Thursday, September 17, 2015

St. Stephen's High School, Saginaw

Early in 2015 I was approached and asked to photograph the St. Stephen's High School building, in Saginaw.  I call it that, even though there hasn't been a high school there in years, simply because that is what it was called when I was a student there.  Even then it housed more than the high school though, it was used for grades 5-12 then.  In recent years, the building was used as an elementary school.  That too has closed, and for the last year it has been used primarily for religious ed classes.  The gym and sports field have been rented out quite steadily, but the classroom part of the building itself is not really used a whole lot anymore.

To complicate matters further, the parish itself has undergone a merger this summer and is no longer even called St. Stephen's, but is now named St. Dominic's.  I mention all of this because it is an odd enough thing to return to a place of your youth after being away from it for so many decades.  It is odder still to be documenting its waning and uncertain future.  Perhaps it is the obvious parallel between our own mortality and the finite nature of all things, but as I took these photos I was very conscious of the one constant theme which over-arched the whole day:  Change.

For the former students and faculty, for the members of the parish, the diocese, and even for the city of Saginaw itself, these photographs serve as a documentation of change.  For many, change is something which is sad.  And it can be that.  It can also be very difficult and painful.  Yet without change, growth can not take place.  And without constant growth, one is not truly alive.  No flower ever bloomed without first breaking out of a seed hull, pushing away topsoil, and getting blown by the wind.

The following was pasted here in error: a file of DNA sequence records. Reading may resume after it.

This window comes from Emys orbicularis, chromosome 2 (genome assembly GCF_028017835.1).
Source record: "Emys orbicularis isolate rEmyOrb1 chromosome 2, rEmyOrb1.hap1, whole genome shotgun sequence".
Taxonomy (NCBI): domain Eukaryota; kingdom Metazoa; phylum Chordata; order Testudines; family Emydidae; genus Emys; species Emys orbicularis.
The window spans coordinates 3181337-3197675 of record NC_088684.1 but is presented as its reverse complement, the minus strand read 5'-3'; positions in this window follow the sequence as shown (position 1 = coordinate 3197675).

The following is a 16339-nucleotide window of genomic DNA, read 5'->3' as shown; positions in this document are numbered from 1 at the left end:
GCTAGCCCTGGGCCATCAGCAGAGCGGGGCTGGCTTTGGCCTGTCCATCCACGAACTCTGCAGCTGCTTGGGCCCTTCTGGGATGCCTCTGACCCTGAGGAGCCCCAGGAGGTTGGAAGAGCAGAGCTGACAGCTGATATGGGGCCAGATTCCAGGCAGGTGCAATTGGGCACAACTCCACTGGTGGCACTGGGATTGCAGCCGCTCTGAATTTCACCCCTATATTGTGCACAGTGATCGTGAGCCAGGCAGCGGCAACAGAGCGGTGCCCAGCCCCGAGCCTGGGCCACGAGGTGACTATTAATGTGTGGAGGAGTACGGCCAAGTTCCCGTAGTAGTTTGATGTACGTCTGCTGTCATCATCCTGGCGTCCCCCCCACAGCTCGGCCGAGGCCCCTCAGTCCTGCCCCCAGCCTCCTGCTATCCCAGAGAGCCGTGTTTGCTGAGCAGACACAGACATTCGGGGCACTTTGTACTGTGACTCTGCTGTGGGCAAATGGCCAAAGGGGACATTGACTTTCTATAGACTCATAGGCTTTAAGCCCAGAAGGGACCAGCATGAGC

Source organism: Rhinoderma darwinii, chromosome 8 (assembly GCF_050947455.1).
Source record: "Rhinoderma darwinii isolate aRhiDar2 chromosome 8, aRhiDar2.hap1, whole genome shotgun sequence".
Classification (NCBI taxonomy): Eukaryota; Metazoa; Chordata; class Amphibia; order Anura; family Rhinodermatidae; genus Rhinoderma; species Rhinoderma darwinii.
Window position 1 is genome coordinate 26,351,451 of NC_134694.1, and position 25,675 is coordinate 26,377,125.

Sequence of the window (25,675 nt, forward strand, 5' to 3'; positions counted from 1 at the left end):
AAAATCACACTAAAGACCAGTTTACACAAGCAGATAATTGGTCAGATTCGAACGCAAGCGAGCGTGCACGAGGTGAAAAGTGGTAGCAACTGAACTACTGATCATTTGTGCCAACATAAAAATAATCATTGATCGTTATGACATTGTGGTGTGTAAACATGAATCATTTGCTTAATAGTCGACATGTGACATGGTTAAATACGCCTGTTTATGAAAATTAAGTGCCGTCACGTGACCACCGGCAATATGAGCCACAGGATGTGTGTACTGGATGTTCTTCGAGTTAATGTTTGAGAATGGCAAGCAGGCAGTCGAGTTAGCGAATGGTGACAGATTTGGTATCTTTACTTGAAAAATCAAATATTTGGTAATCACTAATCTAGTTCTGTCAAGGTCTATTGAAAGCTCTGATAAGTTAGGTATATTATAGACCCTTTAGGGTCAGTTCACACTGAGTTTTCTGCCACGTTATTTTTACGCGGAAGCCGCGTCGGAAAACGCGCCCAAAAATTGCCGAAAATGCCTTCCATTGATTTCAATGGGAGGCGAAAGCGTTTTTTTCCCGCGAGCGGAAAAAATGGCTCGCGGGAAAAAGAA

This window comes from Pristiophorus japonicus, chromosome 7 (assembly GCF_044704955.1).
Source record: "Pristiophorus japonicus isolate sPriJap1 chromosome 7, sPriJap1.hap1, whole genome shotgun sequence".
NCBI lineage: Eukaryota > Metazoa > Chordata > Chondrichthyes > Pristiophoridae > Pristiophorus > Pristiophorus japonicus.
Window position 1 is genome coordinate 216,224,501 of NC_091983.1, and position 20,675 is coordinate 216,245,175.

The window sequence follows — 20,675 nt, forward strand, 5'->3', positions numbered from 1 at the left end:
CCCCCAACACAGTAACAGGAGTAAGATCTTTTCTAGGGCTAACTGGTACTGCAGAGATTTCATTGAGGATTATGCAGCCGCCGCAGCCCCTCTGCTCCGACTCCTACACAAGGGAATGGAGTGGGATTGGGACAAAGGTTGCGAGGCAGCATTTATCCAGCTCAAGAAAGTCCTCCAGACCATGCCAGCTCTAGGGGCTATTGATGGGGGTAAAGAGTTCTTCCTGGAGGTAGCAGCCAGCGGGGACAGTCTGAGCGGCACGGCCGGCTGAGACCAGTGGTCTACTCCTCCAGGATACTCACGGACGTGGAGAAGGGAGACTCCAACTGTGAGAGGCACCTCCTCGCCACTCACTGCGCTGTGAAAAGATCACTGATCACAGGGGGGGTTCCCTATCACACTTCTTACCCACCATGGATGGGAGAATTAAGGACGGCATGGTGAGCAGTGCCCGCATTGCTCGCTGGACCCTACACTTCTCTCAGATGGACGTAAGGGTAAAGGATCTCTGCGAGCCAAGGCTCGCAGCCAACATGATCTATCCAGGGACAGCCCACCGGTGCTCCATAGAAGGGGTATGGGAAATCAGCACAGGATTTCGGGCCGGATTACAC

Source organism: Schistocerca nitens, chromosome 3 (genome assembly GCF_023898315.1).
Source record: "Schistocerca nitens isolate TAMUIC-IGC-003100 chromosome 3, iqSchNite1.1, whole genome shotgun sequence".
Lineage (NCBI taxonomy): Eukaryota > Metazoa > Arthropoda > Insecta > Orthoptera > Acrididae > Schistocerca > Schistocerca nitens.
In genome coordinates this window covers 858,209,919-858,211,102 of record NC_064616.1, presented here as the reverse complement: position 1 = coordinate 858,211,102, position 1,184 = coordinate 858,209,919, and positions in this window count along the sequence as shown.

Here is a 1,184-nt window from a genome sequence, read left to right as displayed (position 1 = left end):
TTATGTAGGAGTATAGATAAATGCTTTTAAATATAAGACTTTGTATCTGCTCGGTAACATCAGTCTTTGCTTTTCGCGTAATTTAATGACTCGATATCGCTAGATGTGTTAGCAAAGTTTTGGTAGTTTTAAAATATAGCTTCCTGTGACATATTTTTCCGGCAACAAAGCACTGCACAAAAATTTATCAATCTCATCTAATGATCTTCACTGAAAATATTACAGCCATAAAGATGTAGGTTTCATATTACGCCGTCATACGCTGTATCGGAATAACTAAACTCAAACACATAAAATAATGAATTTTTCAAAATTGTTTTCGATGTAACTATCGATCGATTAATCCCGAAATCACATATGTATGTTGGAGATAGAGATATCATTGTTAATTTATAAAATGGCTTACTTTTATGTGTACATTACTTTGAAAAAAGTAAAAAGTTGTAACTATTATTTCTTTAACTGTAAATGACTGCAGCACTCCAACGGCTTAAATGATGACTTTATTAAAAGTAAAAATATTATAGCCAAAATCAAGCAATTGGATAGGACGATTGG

I do not know what is to become of this building.  The parish itself does not know.  It seems in exceptionally good shape for its age, it is well-maintained, and with the exception of a few trouble spots it seems like it would be easy enough to continue serving the community in some fashion.  But the reality is that unused buildings this size are nearly impossible to maintain over time in a financially viable manner.  I am glad I had the opportunity to take these photographs now, while the uncertainty of the future which is reflected in them is still tempered by a measure of vibrance and vitality.

The following photos (in alphabetical order according to file name) are a small selection taken from the full documentation of the building and grounds.  For those interested, there is a CD available containing the full set (approx. 100 photos).  Email "admin[AT]jonderson[DOT]com" for details/to order.

This is what used to be the band room.  (Note the acoustically angled ceiling.)  Like many of the classrooms are currently, this one is carpeted and shows signs of recent use.  There were certainly no carpeted floors when I was a student here! :)  This is one of the few rooms in the building that I never got in trouble in.

An equipment closet in the boy's locker room.  Empty shelves, shoulder pads...and a stuffed gorilla.  This was the shot I adapted for the earlier blog post.

The same equipment closet.  An old SSHS jacket, random boxes.

What used to be the old shower area, converted into general storage for both athletic and cheerleader uniforms.

The chemistry classroom, looking nearly identical to the way it looked 40 years ago.  A whiteboard instead of chalk, but the same lab tables and gorgeous wood cabinetry.  Like all of the classrooms, even the ones that have not been used, it has been very well cared for.

The "middle doors", as we called them, seen from the parking lot.

The classrooms as seen from the SE, near the corner of Sutton and Sycamore streets.

The West wall of the gym.  The gym is in spectacular shape, the floor is simply beautiful!  They have really taken great care of it.  The massive old wooden bleachers that many of you remember are gone, replaced with these more modestly sized metal ones.